So, you realized you contributed too much to your 401k. The good news is this can be remedied, but you will need to follow several steps and act quickly as there is a deadline before additional taxes may be due.
What is the annual 401k contribution limit?
The IRS sets the maximum allowable employee contribution to 401k plans annually. For 2021, this is set at $19,500 for those below age 50 and allow for an additional $6,500 catch-up contribution for those age 50 and older.
How did the over contribution occur?
Typically, if you are employed at the same job all year, your payroll department will automatically stop your contributions once you reach the allowable maximum. What happens if you change jobs mid-year, however? Mid-year job changes are the most common reason for over contributions to 401k plans. This is because the two employers, assuming they are unrelated, do not communicate how much you have contributed to your 401k during the year with one another.
For example, say you are age 40 and were employed at one position from January through April and contributed $8,000 to your 401k. In May, you changed jobs, and contributed $13,000 to your new 401k between your start date and the end up the year. In this scenario, you contributed $21,000 to 401k plans during the year which surpasses the annual maximum of $19,500. The result is an over contribution of $1,500 and the need for you to make a corrective distribution.
Another, less common reason, for over contributions is if you have two jobs that both allow for 401k contributions.
An over contribution occurred – now what?
Your first step will be to determine how much you over contributed to your 401k. It is very important to catch this quickly as the deadline to correct the issue is April 15th of the year following the over contribution. If this is not done, not only will you need to include the over contribution in income in the year of excess, but also in the year it is eventually corrected (you are taxed twice on the same income!).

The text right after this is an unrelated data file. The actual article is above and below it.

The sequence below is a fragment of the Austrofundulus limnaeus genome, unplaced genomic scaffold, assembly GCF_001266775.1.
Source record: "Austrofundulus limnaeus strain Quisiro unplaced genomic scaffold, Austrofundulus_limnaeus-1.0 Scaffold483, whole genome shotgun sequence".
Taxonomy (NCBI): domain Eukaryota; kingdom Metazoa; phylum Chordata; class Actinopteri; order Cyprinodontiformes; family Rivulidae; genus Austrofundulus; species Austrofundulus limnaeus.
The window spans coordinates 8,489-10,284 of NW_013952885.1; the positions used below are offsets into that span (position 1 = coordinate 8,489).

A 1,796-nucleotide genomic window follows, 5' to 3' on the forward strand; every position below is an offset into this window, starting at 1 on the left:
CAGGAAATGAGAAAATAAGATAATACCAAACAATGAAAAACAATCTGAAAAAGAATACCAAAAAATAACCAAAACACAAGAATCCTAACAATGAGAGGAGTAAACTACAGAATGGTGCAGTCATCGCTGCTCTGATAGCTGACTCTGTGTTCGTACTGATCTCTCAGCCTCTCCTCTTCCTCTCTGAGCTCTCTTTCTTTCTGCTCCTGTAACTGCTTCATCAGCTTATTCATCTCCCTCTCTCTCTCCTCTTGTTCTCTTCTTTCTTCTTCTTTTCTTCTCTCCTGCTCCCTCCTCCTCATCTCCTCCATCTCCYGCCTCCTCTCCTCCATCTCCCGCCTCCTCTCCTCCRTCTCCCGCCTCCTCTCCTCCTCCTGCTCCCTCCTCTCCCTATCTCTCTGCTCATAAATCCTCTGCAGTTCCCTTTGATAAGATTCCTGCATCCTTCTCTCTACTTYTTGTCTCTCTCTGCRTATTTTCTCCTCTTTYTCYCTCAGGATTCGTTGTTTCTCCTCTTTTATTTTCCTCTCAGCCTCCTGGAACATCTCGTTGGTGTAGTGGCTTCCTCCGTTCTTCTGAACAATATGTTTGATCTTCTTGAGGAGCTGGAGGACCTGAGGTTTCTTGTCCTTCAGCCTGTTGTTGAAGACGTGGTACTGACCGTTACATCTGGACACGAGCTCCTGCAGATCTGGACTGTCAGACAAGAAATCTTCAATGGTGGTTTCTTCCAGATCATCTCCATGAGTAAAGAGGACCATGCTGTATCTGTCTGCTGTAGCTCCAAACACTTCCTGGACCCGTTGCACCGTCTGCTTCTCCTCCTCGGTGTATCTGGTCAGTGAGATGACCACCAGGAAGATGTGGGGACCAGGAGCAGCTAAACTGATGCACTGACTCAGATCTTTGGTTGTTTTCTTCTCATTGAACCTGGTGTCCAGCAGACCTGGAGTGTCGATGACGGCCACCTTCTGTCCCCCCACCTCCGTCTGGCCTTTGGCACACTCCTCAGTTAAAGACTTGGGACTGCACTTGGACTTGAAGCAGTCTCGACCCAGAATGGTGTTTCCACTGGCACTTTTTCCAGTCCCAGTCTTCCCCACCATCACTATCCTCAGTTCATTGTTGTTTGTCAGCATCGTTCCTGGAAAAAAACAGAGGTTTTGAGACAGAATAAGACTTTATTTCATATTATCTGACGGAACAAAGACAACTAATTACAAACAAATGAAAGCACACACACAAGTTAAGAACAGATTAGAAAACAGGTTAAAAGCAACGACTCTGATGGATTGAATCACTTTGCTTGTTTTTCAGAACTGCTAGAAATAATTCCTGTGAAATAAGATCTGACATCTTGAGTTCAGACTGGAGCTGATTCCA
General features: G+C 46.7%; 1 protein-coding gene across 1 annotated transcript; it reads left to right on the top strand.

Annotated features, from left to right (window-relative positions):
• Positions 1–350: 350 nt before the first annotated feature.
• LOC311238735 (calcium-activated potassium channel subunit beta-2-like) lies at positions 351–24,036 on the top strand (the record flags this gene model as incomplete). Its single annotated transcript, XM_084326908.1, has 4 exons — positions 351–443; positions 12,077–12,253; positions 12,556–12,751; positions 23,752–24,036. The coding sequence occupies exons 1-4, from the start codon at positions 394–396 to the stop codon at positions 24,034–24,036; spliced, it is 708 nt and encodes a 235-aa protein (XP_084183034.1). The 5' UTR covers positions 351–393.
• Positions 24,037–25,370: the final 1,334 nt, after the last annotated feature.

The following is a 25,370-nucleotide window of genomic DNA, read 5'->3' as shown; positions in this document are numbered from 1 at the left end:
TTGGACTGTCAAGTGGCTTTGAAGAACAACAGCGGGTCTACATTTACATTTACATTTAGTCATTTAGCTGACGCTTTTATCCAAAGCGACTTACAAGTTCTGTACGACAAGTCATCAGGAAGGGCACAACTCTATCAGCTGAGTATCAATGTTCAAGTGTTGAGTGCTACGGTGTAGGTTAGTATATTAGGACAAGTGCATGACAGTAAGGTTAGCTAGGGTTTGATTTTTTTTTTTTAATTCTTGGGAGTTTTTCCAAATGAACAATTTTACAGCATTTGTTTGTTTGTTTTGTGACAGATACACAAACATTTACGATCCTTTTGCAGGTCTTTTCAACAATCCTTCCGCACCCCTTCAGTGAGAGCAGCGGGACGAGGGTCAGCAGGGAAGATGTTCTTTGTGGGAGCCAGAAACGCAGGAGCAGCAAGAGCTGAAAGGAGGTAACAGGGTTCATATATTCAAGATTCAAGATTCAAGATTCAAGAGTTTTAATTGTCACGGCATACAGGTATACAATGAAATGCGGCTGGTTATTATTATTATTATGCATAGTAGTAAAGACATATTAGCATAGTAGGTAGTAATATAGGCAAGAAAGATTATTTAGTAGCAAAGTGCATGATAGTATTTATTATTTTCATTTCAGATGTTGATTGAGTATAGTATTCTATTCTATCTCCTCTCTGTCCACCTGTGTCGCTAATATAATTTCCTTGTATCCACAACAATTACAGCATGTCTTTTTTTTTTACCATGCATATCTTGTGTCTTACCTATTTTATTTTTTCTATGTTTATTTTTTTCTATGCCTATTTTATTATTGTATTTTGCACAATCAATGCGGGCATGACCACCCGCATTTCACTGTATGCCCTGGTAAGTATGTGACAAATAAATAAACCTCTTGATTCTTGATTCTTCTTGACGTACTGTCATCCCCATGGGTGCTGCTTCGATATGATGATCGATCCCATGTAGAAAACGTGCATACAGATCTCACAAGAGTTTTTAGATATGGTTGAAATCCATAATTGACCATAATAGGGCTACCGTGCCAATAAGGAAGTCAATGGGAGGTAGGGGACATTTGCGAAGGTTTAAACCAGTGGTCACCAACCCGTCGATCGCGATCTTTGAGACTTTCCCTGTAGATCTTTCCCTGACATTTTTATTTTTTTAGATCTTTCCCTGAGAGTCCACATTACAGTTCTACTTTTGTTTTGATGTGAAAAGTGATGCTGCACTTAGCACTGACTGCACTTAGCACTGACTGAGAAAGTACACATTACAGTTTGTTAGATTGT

Over contributions are most often caught when preparing your tax return. The W2s you receive from your employers will indicate how much you contributed to your 401k plan in Box 12, next to Code D. Review all W2s you personally receive and calculate the total amount contributed. Using the example above, your first W2 would show $8,000 contributed and your second W2 would show $13,000 contributed.
Next, you will need to contact your employer or plan administrator to notify them that an over contribution has occurred and inform them of the amount. The plan administrator will then distribute the over contribution plus any earnings attributed to the over contribution.
What does the over contribution mean for taxes?
Once the over contribution has been corrected, your employer should issue an amended W2. The amended W2 will show a reduced contribution amount in Box 12, Code D and an increase in taxable wages equal to the amount of the over contribution. This amended W2 can then be used to prepare your tax return.
Your plan administrator will also issue a 1099R. This form is for the portion of the corrective distribution that represents earnings. You will receive this form in the January following the year of the corrective distribution and will need to include on your tax return as ordinary income.
If the over contribution is not caught prior to filing your tax return, you will need to file an amended return.
Highlighting the importance of regular attention
If possible, it is best to catch this issue before it takes place. Periodically reviewing your year to date 401k contributions is not only a great way to make sure you are on track to maximize your contribution for the year, it can also prevent over contributions from occurring in the first place. Contact us if you have any questions about over contributing to your 401k.
This content was originally published here.